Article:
Longtime D.C. sportscaster George Michael passed away today. From the WASHINGTON POST:
(Turning slot machine into a “SportsMachine!” changed sports media)
From 1984 to 2007, he oversaw a trendsetting show that made liberal use of action highlights from games that was eventually called “The George Michael Sports Machine.” At its peak, the show was syndicated to more than 200 stations. The show was credited with inspiring ESPN’s “SportsCenter.”
ESPN’s SportsCenter actually started in 1979, but I do think it’s reasonable to say that the production Michael put into the Sports Machine show, with the (now amusing) futuristic-looking set, did inspire SportsCenter’s advancement to better production value.
Other thing to remember about SportsCenter in the early days is that it had a very low profile nationally because cable was still in its relative infancy. Michael had considerably more weekly viewers with his network syndicated highlights show on Sunday nights, so for many people the concept of a national sports news show was first introduced to them by Michael. Hard to imagine a world without that now, eh?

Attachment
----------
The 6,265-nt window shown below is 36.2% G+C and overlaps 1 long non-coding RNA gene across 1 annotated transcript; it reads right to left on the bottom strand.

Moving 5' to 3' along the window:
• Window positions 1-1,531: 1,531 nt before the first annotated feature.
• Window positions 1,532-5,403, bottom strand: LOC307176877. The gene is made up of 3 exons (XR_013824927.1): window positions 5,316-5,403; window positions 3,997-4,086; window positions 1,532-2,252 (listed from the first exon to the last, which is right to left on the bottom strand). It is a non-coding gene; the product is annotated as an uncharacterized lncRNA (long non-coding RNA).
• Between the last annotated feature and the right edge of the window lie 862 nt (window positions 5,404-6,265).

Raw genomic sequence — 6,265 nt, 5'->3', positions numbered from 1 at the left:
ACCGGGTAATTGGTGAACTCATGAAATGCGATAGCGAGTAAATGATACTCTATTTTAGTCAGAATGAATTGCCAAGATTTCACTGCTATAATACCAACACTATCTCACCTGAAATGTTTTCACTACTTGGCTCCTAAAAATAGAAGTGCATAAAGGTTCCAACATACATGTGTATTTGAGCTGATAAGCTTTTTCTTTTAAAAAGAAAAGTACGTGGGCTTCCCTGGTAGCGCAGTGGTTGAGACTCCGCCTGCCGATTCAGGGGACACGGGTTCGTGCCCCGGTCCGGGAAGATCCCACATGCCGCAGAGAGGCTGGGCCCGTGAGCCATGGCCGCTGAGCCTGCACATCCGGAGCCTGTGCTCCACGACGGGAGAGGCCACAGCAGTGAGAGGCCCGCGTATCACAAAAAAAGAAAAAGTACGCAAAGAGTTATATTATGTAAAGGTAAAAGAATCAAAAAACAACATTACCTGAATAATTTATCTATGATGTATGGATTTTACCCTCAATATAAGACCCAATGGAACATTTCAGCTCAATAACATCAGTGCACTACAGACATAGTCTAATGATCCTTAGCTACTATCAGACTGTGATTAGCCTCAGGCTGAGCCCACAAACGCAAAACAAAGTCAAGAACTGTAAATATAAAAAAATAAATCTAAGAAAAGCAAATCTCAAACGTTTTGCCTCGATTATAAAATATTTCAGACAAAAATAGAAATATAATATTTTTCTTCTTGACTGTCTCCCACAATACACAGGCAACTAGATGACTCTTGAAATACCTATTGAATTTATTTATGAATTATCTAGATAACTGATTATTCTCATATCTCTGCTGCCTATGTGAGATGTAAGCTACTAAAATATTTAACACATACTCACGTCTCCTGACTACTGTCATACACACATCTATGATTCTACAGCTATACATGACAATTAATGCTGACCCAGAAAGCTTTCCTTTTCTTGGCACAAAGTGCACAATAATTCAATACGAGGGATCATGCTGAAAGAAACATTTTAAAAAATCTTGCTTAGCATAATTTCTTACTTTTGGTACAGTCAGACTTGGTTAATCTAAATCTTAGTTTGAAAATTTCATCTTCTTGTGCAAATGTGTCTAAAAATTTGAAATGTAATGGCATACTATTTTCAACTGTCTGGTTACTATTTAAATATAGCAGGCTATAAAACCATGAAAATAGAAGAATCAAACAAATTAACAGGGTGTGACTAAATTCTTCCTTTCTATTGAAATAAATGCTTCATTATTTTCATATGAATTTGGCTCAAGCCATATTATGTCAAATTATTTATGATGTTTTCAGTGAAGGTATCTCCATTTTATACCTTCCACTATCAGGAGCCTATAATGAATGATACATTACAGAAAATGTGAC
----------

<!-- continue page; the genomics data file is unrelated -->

Though a less-known connection to ESPN involving Michael probably had a much larger impact on the network we know today. 14 years ago it was Michael who first paired WASHINGTON POST sportswriters Tony Kornheiser and Michael Wilbon together for a television show.
Kornheiser and Wilborn first appeared on Michael’s ‘Redskins Report’ every Sunday in D.C., then went on to co-host a show called ‘Full Court Press.’ That experience helped propel Kornheiser and Wilbon to ESPN’s ‘PTI’, where they currently host the most-watched daily show on the network.
Another Michael connection to ESPN is through SportsCenter’s highest-profile anchor Scott Van Pelt. Van Pelt grew up in D.C. watching Michael and talked to me today about the experience. Read more…